Introduction: This virtual patient web-based resource was developed to evaluate diagnostic skills among first-year medical students regarding the cranial nerves as part of peripheral nervous system component of an objective structured clinical exam. It complements didactic and practical (dissection) activities of beginner health professional students enrolled in basic sciences. This courseware was created to stimulate self-directed and problem-based learning. The rationale was to integrate related disciplines into a structured format that is readily accessible for local and distance learning, and learner self-assessment. Methods: The user-friendly courseware provides an individual learning module for each of the 12 cranial nerves, and provides learners with opportunities for self-assessment through immediate feedback. A facilitator/users guide is also provided as part of this resource. Results: Since implementation of the courseware in 2001, 8% more students score correct answers on our written exam questions. Learner surveys rate the virtual patients, such as this, as the highest among the resources provided for the human structure course. Discussion: Organizing content into discrete tutorials is highly effective in teaching learners complex concepts in a simple and interactive manner. It reduces cognitive load and enhances retention. Exposing preclinical students to the initial physical exam through simulations of neurologic deficits provides a glimpse into the comprehensive evaluation of the peripheral nervous system. Framing the deficits in a clinically relevant manner not only serves to solidify what students have learned from their courses, but also creates confidence by demonstrating how they will approach patient problems in their clinical years. Our observations are supported by recent improvements in learner performance on block and subject shelf exams in human structure.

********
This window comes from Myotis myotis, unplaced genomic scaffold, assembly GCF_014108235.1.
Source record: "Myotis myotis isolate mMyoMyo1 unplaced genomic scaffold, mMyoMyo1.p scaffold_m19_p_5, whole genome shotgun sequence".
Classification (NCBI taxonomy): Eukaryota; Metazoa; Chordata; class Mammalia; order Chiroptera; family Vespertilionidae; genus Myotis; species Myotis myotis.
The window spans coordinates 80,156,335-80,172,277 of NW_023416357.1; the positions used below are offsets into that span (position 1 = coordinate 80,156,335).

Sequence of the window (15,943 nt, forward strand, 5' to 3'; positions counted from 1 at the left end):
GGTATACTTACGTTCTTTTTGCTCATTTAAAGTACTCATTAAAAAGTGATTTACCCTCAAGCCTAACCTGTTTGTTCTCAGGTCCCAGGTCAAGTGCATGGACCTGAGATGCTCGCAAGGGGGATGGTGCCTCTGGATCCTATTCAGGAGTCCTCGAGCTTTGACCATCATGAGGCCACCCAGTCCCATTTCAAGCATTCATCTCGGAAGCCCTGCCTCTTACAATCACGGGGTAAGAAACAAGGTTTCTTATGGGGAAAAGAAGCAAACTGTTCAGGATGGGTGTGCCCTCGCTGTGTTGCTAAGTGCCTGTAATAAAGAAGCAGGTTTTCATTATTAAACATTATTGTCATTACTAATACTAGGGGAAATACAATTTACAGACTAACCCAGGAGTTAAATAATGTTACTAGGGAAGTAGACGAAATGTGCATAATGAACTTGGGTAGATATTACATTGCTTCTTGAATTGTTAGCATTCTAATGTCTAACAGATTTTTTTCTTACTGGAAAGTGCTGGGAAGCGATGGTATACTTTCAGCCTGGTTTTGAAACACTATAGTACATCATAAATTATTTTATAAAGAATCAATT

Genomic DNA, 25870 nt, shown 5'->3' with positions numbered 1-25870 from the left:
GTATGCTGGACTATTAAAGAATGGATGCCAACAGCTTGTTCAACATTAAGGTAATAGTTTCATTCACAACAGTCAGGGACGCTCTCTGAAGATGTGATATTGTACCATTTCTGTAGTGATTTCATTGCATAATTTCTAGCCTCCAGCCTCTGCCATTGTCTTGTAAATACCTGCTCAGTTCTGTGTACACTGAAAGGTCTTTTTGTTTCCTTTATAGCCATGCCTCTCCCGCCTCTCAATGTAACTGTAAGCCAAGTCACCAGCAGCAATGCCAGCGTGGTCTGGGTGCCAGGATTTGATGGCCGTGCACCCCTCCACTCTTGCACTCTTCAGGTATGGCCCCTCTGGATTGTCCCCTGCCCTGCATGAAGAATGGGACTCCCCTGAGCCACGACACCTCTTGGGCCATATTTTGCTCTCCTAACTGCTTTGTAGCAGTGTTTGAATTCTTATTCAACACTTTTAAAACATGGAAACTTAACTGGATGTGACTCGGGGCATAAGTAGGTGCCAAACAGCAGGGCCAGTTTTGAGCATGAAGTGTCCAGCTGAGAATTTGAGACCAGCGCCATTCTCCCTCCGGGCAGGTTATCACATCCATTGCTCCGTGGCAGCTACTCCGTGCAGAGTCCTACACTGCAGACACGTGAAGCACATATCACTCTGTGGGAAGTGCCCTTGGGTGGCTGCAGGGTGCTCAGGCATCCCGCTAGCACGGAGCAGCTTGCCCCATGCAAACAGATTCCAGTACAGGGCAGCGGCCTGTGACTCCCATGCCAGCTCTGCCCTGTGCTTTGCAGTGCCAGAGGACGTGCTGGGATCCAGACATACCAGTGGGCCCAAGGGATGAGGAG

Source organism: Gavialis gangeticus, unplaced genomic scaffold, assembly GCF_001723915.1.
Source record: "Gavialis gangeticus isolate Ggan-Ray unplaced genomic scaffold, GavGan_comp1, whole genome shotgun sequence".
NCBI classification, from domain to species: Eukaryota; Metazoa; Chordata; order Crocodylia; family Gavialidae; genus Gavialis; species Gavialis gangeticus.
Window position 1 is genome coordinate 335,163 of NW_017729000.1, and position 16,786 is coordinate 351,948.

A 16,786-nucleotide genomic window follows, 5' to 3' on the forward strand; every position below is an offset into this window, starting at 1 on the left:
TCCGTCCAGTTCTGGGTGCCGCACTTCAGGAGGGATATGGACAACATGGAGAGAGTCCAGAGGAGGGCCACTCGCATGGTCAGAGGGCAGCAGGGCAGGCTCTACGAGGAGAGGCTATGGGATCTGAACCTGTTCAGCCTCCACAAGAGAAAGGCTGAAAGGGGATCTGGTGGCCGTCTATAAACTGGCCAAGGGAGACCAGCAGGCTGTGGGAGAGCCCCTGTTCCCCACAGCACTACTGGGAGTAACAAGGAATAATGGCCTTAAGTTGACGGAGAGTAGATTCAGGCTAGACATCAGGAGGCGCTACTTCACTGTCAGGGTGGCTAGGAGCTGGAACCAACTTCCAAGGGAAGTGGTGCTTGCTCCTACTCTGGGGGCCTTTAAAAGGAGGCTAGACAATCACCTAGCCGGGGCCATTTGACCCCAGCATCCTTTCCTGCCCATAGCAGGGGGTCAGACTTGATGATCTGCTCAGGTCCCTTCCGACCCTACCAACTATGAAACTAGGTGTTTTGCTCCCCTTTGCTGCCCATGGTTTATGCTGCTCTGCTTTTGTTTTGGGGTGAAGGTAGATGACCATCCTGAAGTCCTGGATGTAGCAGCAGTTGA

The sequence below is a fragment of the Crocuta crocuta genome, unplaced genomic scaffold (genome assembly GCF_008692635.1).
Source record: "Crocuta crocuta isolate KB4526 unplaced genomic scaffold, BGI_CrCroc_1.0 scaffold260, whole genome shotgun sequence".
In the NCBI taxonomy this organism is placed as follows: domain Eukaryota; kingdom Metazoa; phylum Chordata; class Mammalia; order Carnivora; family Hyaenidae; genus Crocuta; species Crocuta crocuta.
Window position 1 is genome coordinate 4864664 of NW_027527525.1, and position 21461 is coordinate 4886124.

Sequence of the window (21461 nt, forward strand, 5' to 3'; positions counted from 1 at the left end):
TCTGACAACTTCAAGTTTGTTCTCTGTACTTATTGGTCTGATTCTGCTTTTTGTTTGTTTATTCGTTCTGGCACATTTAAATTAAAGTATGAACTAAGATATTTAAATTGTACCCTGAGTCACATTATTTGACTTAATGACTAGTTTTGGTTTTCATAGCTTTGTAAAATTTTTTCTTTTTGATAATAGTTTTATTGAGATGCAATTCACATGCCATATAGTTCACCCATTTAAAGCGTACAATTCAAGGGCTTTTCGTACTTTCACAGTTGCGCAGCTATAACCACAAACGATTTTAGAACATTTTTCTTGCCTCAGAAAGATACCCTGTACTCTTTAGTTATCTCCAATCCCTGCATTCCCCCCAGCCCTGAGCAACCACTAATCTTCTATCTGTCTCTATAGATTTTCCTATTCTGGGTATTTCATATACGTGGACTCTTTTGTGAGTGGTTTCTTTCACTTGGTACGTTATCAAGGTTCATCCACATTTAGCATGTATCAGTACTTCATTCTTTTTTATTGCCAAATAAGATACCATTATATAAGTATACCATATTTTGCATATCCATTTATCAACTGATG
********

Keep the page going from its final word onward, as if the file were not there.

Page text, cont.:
By the end of this session, learners will be able to:
- Understand the functional integrity of cranial and spinal nerves.
- Recognize clinically significant deficits of diagnostic and prognostic importance.
None to report.
This research was supported by Entrepreneurial Learning Initiative (ELI) Grant funds from West Virginia University.
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